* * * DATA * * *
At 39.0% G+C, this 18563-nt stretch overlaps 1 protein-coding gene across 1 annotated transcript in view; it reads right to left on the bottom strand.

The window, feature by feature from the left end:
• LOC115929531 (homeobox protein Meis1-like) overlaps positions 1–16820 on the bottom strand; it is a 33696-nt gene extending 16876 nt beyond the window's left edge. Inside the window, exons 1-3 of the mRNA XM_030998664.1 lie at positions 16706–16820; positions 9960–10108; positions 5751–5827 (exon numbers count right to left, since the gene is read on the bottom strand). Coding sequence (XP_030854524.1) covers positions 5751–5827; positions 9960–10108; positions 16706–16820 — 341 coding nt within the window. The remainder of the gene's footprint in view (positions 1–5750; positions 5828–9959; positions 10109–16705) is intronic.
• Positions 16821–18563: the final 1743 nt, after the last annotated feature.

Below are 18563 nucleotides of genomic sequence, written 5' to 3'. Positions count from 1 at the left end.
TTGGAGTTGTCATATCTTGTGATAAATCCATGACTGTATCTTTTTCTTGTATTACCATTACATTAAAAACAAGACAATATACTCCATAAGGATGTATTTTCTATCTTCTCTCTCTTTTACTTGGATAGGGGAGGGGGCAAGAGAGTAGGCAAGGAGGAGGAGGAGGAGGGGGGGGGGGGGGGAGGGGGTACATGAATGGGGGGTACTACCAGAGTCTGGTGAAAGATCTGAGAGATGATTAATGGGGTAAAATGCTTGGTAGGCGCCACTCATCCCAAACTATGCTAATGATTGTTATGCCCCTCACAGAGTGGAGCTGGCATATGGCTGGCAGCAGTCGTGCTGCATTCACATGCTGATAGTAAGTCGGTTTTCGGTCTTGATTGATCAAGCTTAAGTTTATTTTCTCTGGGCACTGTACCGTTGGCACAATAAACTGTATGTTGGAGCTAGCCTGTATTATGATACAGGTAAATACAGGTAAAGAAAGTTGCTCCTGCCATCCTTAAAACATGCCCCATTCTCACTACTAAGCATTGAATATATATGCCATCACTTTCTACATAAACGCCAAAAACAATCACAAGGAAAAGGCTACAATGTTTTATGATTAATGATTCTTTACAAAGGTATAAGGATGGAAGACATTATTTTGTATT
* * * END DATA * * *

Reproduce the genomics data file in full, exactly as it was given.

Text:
At 39.0% G+C, this 18563-nt stretch overlaps 1 protein-coding gene across 1 annotated transcript in view; it reads right to left on the bottom strand.

The window, feature by feature from the left end:
• LOC115929531 (homeobox protein Meis1-like) overlaps positions 1–16820 on the bottom strand; it is a 33696-nt gene extending 16876 nt beyond the window's left edge. Inside the window, exons 1-3 of the mRNA XM_030998664.1 lie at positions 16706–16820; positions 9960–10108; positions 5751–5827 (exon numbers count right to left, since the gene is read on the bottom strand). Coding sequence (XP_030854524.1) covers positions 5751–5827; positions 9960–10108; positions 16706–16820 — 341 coding nt within the window. The remainder of the gene's footprint in view (positions 1–5750; positions 5828–9959; positions 10109–16705) is intronic.
• Positions 16821–18563: the final 1743 nt, after the last annotated feature.

Below are 18563 nucleotides of genomic sequence, written 5' to 3'. Positions count from 1 at the left end.
TTGGAGTTGTCATATCTTGTGATAAATCCATGACTGTATCTTTTTCTTGTATTACCATTACATTAAAAACAAGACAATATACTCCATAAGGATGTATTTTCTATCTTCTCTCTCTTTTACTTGGATAGGGGAGGGGGCAAGAGAGTAGGCAAGGAGGAGGAGGAGGAGGGGGGGGGGGGGGGAGGGGGTACATGAATGGGGGGTACTACCAGAGTCTGGTGAAAGATCTGAGAGATGATTAATGGGGTAAAATGCTTGGTAGGCGCCACTCATCCCAAACTATGCTAATGATTGTTATGCCCCTCACAGAGTGGAGCTGGCATATGGCTGGCAGCAGTCGTGCTGCATTCACATGCTGATAGTAAGTCGGTTTTCGGTCTTGATTGATCAAGCTTAAGTTTATTTTCTCTGGGCACTGTACCGTTGGCACAATAAACTGTATGTTGGAGCTAGCCTGTATTATGATACAGGTAAATACAGGTAAAGAAAGTTGCTCCTGCCATCCTTAAAACATGCCCCATTCTCACTACTAAGCATTGAATATATATGCCATCACTTTCTACATAAACGCCAAAAACAATCACAAGGAAAAGGCTACAATGTTTTATGATTAATGATTCTTTACAAAGGTATAAGGATGGAAGACATTATTTTGTATT